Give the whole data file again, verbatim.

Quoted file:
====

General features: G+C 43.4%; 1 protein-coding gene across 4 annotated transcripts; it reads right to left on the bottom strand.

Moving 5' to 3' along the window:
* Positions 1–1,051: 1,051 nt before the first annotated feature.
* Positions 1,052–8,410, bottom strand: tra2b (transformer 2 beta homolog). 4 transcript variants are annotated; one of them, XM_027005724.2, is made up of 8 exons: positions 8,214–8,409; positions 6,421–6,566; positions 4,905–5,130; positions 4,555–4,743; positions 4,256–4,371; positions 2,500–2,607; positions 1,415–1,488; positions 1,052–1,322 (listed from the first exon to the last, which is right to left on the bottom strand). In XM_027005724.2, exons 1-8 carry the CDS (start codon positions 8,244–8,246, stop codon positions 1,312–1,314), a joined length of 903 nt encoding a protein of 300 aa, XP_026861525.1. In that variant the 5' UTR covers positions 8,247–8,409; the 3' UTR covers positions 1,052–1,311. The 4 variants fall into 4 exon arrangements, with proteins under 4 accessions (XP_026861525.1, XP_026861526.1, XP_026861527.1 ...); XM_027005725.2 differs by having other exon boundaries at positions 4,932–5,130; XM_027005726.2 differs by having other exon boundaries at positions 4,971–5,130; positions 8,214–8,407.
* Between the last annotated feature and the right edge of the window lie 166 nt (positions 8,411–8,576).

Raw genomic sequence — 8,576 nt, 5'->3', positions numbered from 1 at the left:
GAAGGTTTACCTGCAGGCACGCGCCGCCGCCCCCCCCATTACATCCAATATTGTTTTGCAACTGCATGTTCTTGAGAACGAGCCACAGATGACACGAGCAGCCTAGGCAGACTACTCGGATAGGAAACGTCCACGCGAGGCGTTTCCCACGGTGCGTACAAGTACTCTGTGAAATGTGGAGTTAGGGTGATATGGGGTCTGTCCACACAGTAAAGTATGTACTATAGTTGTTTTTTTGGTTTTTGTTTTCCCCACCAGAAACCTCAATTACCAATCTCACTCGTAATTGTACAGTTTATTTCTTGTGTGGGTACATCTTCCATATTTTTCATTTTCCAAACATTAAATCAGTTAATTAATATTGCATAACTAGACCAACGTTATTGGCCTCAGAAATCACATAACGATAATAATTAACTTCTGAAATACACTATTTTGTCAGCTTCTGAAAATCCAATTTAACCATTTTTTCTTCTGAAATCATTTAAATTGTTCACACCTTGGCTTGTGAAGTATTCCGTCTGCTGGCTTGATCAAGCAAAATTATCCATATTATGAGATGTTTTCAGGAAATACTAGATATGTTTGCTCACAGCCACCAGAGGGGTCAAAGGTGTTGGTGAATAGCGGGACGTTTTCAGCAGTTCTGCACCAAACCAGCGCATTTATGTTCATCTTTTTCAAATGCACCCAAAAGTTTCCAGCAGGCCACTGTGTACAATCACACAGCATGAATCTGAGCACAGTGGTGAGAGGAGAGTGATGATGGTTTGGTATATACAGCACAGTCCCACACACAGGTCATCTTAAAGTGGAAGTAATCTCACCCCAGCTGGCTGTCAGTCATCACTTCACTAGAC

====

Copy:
General features: G+C 43.4%; 1 protein-coding gene across 4 annotated transcripts; it reads right to left on the bottom strand.

Moving 5' to 3' along the window:
* Positions 1–1,051: 1,051 nt before the first annotated feature.
* Positions 1,052–8,410, bottom strand: tra2b (transformer 2 beta homolog). 4 transcript variants are annotated; one of them, XM_027005724.2, is made up of 8 exons: positions 8,214–8,409; positions 6,421–6,566; positions 4,905–5,130; positions 4,555–4,743; positions 4,256–4,371; positions 2,500–2,607; positions 1,415–1,488; positions 1,052–1,322 (listed from the first exon to the last, which is right to left on the bottom strand). In XM_027005724.2, exons 1-8 carry the CDS (start codon positions 8,244–8,246, stop codon positions 1,312–1,314), a joined length of 903 nt encoding a protein of 300 aa, XP_026861525.1. In that variant the 5' UTR covers positions 8,247–8,409; the 3' UTR covers positions 1,052–1,311. The 4 variants fall into 4 exon arrangements, with proteins under 4 accessions (XP_026861525.1, XP_026861526.1, XP_026861527.1 ...); XM_027005725.2 differs by having other exon boundaries at positions 4,932–5,130; XM_027005726.2 differs by having other exon boundaries at positions 4,971–5,130; positions 8,214–8,407.
* Between the last annotated feature and the right edge of the window lie 166 nt (positions 8,411–8,576).

Raw genomic sequence — 8,576 nt, 5'->3', positions numbered from 1 at the left:
GAAGGTTTACCTGCAGGCACGCGCCGCCGCCCCCCCCATTACATCCAATATTGTTTTGCAACTGCATGTTCTTGAGAACGAGCCACAGATGACACGAGCAGCCTAGGCAGACTACTCGGATAGGAAACGTCCACGCGAGGCGTTTCCCACGGTGCGTACAAGTACTCTGTGAAATGTGGAGTTAGGGTGATATGGGGTCTGTCCACACAGTAAAGTATGTACTATAGTTGTTTTTTTGGTTTTTGTTTTCCCCACCAGAAACCTCAATTACCAATCTCACTCGTAATTGTACAGTTTATTTCTTGTGTGGGTACATCTTCCATATTTTTCATTTTCCAAACATTAAATCAGTTAATTAATATTGCATAACTAGACCAACGTTATTGGCCTCAGAAATCACATAACGATAATAATTAACTTCTGAAATACACTATTTTGTCAGCTTCTGAAAATCCAATTTAACCATTTTTTCTTCTGAAATCATTTAAATTGTTCACACCTTGGCTTGTGAAGTATTCCGTCTGCTGGCTTGATCAAGCAAAATTATCCATATTATGAGATGTTTTCAGGAAATACTAGATATGTTTGCTCACAGCCACCAGAGGGGTCAAAGGTGTTGGTGAATAGCGGGACGTTTTCAGCAGTTCTGCACCAAACCAGCGCATTTATGTTCATCTTTTTCAAATGCACCCAAAAGTTTCCAGCAGGCCACTGTGTACAATCACACAGCATGAATCTGAGCACAGTGGTGAGAGGAGAGTGATGATGGTTTGGTATATACAGCACAGTCCCACACACAGGTCATCTTAAAGTGGAAGTAATCTCACCCCAGCTGGCTGTCAGTCATCACTTCACTAGAC